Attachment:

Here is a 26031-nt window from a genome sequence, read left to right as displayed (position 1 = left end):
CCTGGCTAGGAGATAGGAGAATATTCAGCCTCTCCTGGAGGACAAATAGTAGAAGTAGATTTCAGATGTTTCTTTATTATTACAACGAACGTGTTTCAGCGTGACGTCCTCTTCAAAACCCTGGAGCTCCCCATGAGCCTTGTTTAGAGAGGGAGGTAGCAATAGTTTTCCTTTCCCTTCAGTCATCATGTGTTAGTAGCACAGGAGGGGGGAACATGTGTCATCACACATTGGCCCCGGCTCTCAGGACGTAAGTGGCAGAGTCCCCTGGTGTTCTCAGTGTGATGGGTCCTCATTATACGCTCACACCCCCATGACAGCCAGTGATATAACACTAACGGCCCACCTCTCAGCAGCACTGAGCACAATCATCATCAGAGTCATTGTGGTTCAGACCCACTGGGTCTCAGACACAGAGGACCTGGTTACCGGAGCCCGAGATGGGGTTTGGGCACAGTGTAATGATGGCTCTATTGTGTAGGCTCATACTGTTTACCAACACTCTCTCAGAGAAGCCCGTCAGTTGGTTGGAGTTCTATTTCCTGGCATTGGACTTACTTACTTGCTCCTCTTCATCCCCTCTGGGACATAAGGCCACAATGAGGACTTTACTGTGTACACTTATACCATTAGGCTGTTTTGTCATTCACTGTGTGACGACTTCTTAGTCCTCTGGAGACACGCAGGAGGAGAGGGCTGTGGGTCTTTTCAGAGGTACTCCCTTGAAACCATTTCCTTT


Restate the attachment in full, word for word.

Here is a 26031-nt window from a genome sequence, read left to right as displayed (position 1 = left end):
CCTGGCTAGGAGATAGGAGAATATTCAGCCTCTCCTGGAGGACAAATAGTAGAAGTAGATTTCAGATGTTTCTTTATTATTACAACGAACGTGTTTCAGCGTGACGTCCTCTTCAAAACCCTGGAGCTCCCCATGAGCCTTGTTTAGAGAGGGAGGTAGCAATAGTTTTCCTTTCCCTTCAGTCATCATGTGTTAGTAGCACAGGAGGGGGGAACATGTGTCATCACACATTGGCCCCGGCTCTCAGGACGTAAGTGGCAGAGTCCCCTGGTGTTCTCAGTGTGATGGGTCCTCATTATACGCTCACACCCCCATGACAGCCAGTGATATAACACTAACGGCCCACCTCTCAGCAGCACTGAGCACAATCATCATCAGAGTCATTGTGGTTCAGACCCACTGGGTCTCAGACACAGAGGACCTGGTTACCGGAGCCCGAGATGGGGTTTGGGCACAGTGTAATGATGGCTCTATTGTGTAGGCTCATACTGTTTACCAACACTCTCTCAGAGAAGCCCGTCAGTTGGTTGGAGTTCTATTTCCTGGCATTGGACTTACTTACTTGCTCCTCTTCATCCCCTCTGGGACATAAGGCCACAATGAGGACTTTACTGTGTACACTTATACCATTAGGCTGTTTTGTCATTCACTGTGTGACGACTTCTTAGTCCTCTGGAGACACGCAGGAGGAGAGGGCTGTGGGTCTTTTCAGAGGTACTCCCTTGAAACCATTTCCTTT